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Indian women scholars present and discuss tales about women, bringing new insights about gender and the moral universe of the folk narrative.
Gender and Storyin South India presents exciting ethnographic research by Indian women scholars on Hindu and Muslim women-centered oral narratives. The book is unique for its geographic and linguistic focus on South India, for its inclusion of urban and rural locales of narration, and for its exploration of shared Hindu and Muslim female space. Drawing on the worldviews of South Indian female narrators in both everyday and performative settings, the contributors lead readers away from customary and comfortable assumptions about gender distinctions in India to experience a more dialogical, poetically ordered moral universe that is sensitive to women’s material and spiritual lives.
“…the volume is an important contribution to the study of South Asian folklore and women’s expressive practices. It certainly reinforces Ramanujan’s insights about women-centered stories, while offering very specific exemplars thereof. The volume is also important for highlighting the work of Indian women scholars working within their own and neighboring women’s traditions.” — Asian Folklore Studies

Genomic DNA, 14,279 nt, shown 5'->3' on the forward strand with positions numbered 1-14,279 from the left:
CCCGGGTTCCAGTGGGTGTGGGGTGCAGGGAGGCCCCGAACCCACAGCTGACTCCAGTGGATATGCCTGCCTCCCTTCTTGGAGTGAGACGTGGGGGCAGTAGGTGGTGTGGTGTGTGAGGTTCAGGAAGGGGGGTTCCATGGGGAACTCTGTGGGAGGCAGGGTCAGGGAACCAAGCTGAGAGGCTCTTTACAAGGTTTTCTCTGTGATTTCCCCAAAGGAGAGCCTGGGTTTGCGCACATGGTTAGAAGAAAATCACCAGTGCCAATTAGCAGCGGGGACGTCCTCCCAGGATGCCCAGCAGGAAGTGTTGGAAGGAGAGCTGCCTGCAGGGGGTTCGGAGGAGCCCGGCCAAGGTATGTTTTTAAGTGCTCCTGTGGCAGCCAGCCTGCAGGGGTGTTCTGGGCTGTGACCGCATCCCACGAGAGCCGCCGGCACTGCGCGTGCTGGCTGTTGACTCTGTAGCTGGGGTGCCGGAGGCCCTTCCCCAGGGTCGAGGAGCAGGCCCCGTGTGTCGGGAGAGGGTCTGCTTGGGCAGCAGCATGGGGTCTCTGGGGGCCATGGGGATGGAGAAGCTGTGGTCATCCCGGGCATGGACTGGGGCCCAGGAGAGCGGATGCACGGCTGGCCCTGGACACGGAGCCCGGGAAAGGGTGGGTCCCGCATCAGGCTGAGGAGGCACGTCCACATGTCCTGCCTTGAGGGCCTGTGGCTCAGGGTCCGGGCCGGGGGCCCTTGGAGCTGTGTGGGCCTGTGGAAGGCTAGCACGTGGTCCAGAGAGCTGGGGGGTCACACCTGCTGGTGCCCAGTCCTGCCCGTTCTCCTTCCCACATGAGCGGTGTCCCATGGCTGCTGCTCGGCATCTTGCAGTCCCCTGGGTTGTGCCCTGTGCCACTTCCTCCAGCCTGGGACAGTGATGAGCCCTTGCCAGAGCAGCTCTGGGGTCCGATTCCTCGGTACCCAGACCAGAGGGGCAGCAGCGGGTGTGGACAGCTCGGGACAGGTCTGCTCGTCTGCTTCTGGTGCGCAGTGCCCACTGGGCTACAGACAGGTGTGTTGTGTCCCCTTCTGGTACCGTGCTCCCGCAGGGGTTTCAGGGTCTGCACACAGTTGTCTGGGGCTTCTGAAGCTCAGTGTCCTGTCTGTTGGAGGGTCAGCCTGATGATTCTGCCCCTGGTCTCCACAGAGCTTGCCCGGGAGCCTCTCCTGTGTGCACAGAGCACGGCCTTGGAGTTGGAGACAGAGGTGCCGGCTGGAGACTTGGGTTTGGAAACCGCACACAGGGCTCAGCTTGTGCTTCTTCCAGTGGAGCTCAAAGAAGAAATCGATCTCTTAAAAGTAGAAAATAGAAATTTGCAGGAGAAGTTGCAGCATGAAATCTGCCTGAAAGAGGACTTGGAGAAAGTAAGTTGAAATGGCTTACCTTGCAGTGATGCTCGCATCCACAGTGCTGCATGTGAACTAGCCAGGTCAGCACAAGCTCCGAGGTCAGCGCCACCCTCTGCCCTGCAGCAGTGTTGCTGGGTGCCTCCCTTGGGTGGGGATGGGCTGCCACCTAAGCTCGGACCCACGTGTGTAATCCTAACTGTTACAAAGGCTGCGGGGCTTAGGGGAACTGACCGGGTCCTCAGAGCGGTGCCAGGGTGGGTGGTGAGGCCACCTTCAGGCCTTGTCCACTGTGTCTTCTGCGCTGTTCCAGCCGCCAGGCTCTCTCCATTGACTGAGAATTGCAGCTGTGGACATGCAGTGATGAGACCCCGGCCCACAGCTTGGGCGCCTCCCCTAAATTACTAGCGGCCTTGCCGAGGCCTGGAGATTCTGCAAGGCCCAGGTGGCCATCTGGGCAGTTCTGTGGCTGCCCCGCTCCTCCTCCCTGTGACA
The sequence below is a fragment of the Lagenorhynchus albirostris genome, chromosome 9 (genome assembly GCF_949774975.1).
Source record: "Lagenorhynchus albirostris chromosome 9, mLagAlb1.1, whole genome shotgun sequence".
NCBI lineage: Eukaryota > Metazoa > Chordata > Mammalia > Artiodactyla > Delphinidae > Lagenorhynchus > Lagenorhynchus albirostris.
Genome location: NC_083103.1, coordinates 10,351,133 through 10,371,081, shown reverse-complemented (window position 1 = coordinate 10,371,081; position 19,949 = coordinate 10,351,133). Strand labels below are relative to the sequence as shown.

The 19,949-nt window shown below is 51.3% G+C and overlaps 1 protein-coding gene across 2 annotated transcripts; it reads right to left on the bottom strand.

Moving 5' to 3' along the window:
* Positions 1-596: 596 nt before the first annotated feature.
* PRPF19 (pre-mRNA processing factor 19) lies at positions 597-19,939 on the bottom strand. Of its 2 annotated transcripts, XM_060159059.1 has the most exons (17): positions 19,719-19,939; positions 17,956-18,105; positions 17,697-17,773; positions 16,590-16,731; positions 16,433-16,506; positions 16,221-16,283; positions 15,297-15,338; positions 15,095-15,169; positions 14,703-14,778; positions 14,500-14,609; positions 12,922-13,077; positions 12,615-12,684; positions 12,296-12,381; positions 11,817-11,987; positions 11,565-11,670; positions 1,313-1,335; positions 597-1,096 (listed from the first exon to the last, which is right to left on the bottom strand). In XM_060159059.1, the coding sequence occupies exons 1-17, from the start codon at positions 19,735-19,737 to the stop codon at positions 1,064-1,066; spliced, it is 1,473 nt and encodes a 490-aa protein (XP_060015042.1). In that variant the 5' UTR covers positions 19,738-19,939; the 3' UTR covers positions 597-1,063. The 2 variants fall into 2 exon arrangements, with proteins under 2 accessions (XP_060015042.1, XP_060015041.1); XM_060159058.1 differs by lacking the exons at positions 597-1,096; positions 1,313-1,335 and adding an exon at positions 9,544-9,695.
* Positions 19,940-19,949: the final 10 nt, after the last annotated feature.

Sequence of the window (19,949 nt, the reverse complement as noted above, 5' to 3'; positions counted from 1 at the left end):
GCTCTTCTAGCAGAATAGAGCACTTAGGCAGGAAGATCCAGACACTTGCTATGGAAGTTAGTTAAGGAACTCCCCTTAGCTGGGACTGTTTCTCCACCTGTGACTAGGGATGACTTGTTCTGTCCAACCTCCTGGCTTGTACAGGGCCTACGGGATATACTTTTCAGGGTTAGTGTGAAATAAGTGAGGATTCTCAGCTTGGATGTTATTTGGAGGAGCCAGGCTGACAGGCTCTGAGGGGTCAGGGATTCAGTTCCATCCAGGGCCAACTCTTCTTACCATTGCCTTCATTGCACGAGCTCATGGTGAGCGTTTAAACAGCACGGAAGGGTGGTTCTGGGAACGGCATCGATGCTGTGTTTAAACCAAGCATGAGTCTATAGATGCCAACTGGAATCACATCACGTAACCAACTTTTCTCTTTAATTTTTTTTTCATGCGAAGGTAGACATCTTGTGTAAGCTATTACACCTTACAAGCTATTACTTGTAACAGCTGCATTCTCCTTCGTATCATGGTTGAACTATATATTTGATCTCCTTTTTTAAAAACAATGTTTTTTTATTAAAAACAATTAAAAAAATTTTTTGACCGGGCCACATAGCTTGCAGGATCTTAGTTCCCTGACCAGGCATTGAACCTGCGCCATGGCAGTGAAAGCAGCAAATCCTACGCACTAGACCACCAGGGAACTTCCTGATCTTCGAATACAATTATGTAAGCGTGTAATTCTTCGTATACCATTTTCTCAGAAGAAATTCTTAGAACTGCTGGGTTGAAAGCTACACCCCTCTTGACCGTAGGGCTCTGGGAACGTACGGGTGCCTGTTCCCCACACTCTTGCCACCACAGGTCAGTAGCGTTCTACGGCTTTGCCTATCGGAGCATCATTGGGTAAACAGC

“Women’s expressive traditions remain understudied even after decades of feminist influence; this is partly because of the greater difficulties of research and translation they may pose. This book, with its offerings from South Asian female folklorists, makes a particular and significant contribution in this area.” — Ann Grodzins Gold, coauthor of Listen to the Heron’s Words: Reimagining Gender and Kinship in North India
Contributors include Ruth B. Bottigheimer, P. S. Kanaka Durga, Lalita Handoo, K. V. S. Lakshmi Narasamamba, Leela Prasad, and Saraswathi Venugopal.
Leela Prasad is Assistant Professor of Ethics and Indian Religions at Duke University. Ruth B. Bottigheimer teaches Comparative Literature at Stony Brook University, State University of New York, and is the author of several books, including Fairy Godfather: Straparola, Venice, and the Fairy Tale Tradition.Lalita Handoo is Associate Professor of Lexicography and Folklore at the Central Institute of Indian Languages in Mysore, India, and is the author of several books, including Structural Analysis of Kashmiri Folktales.
Table of Contents
1. Anklets on the Pyal: Women Present Women’s Stories from South India Leela Prasad
2. The Son-in-law Story: Gender and Genre Lalita Handoo
3. The Role of Gender in Tale-Telling Events Saraswathi Venugopal
Voiced Worlds: Heroines and Healers in Muslim Women’s Narratives K. V. S. Lakshmi Narasamamba
5. Transformation of Gender Roles: Converging Identities in Personal and Poetic Narratives P. S. Kanaka Durga